Johnny Coombs found him there on the third day, and laughed at his sour expression. "Gettin' impatient?"

"Just wondering when we'll reach the Belt, is all," Tom said.

Johnny chuckled. "Hope you're not holdin' your breath. We've already been in the Belt for the last forty-eight hours."

"Then where are all the asteroids?" Tom said.

"Oh, they're here. You just won't see many of them. People always think there ought to be dozens of them around, like sheep on a hillside, but it just doesn't work that way." Johnny peered at the screen. "Of course, to an astronomer the Belt is just loaded ... hundreds of thousands of chunks, all sizes from five hundred miles in diameter on down. But actually, those chunks are all tens of thousands of miles apart, and the Belt looks just as empty as the space between Mars and Earth."

"Well, I don't see how we're ever going to find one particular rock," Tom said, watching the screen gloomily.

"It's not too hard. Every asteroid has its own orbit around the sun, and everyone that's been registered as a claim has the orbit charted. The one we want isn't where it was when your Dad's body was found ... it's been travelling in its orbit ever since. But by figuring in the fourth dimension, we can locate it."

Tom blinked. "Fourth dimension?"

"Time," Johnny Coombs said. "If we just used the three linear dimensions ... length, width and depth ... we'd end up at the place where the asteroid was, but that wouldn't help us much because it's been moving in orbit ever since the Patrol Ship last pinpointed it. So we figure in a fourth dimension ... the time that's passed since it was last spotted ... and we can chart a collision course with it, figure out just where we'll have to be to meet it."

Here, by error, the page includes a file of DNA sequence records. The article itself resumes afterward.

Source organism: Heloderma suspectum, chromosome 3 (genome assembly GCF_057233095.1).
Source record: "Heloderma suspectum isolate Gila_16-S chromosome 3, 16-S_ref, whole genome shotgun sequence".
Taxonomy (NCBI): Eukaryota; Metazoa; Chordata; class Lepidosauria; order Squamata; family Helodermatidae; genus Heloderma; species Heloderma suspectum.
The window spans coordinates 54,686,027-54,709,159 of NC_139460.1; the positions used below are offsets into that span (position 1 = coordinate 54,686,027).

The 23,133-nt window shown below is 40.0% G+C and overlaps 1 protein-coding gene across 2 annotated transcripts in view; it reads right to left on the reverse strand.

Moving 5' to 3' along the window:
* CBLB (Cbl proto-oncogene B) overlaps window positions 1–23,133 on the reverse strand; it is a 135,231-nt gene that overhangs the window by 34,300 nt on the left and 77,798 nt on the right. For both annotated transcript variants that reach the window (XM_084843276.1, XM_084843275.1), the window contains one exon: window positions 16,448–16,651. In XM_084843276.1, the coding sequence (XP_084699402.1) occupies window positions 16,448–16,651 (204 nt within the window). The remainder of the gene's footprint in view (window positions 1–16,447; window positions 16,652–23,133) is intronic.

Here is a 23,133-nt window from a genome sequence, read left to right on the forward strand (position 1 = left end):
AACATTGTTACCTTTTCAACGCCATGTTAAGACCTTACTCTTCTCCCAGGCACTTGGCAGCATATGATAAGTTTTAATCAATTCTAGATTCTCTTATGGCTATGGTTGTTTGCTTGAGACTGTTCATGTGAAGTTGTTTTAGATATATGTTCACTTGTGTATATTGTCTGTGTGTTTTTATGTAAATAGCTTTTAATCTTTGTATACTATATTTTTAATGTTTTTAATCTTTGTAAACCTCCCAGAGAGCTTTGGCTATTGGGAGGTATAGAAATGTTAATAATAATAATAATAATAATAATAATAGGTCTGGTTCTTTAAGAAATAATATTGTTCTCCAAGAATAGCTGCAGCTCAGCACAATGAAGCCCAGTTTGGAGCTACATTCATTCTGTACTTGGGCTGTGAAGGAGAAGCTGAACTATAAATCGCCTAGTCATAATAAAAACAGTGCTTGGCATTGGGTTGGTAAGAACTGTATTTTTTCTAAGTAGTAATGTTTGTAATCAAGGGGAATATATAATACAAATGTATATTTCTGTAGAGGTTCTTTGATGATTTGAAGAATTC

It was the first time that the idea of time as a "dimension" had ever made sense to Tom. They talked some more, until Johnny started bringing in fifth and sixth dimensions, and problems of irrational space and hyperspace, and got even himself confused.

"Anyway," Tom said, "I'm glad we've got a computer aboard."

"And a navigator," Johnny added. "Don't sell your brother short."

"Fat chance of that. Greg would never stand for it."

Johnny frowned. "You lads don't like each other very much, do you?" he said.

Tom was silent for a moment. Then he looked away. "We get along, I guess."

"Maybe. But sometimes just gettin' along isn't enough. Especially when there's trouble. Give it a thought, when you've got a minute or two...."

Later, the three of them went over the computer results together. Johnny and Greg fed the navigation data into the ship's drive mechanism, checking and rechecking speeds and inclination angles. Already the Dutchman's orbital speed was matching the speed of Roger Hunter's asteroid ... but the orbit had to be tracked so that they would arrive at the exact point in space to make contact. Tom was assigned to the viewscreen, and the long wait began.

He spotted their destination point an hour before the computer had predicted contact ... at first a tiny pinpoint of reflected light in the scope, gradually resolving into two pinpoints, then three in a tiny cluster. Greg cut in the rear and lateral jets momentarily, stabilizing their contact course; the dots grew larger.

Ten minutes later, Tom could see their goal clearly in the viewscreen ... the place where Roger Hunter had died.

* * * * *

It was neither large nor small for an asteroid, an irregular chunk of rock and metal, perhaps five miles in diameter, lighted only by the dull reddish glow from the dime-sized sun. Like many such jagged chunks of debris that sprinkled the Belt, this asteroid did not spin on any axis, but constantly presented the same face to the sun.

Just off the bright side the orbit-ship floated, stable in its orbit next to the big rock, but so small in comparison that it looked like a tiny glittering toy balloon. And clamped on its rack on the orbit-ship's side, airlock to airlock, was the Scavenger, the little scout ship that Roger Hunter had brought out from Mars on his last journey.

While Greg maneuvered the Dutchman into the empty landing rack below the Scavenger on the hull of the orbit-ship, Johnny scanned the blackness around them through the viewscope, a frown wrinkling his forehead.

"Do you see anybody?" Tom asked.

"Not a sign ... but I'm really looking for other rocks. I can see three that aren't too far away, but none of them have claim marks. This one must have been the only one Roger was working."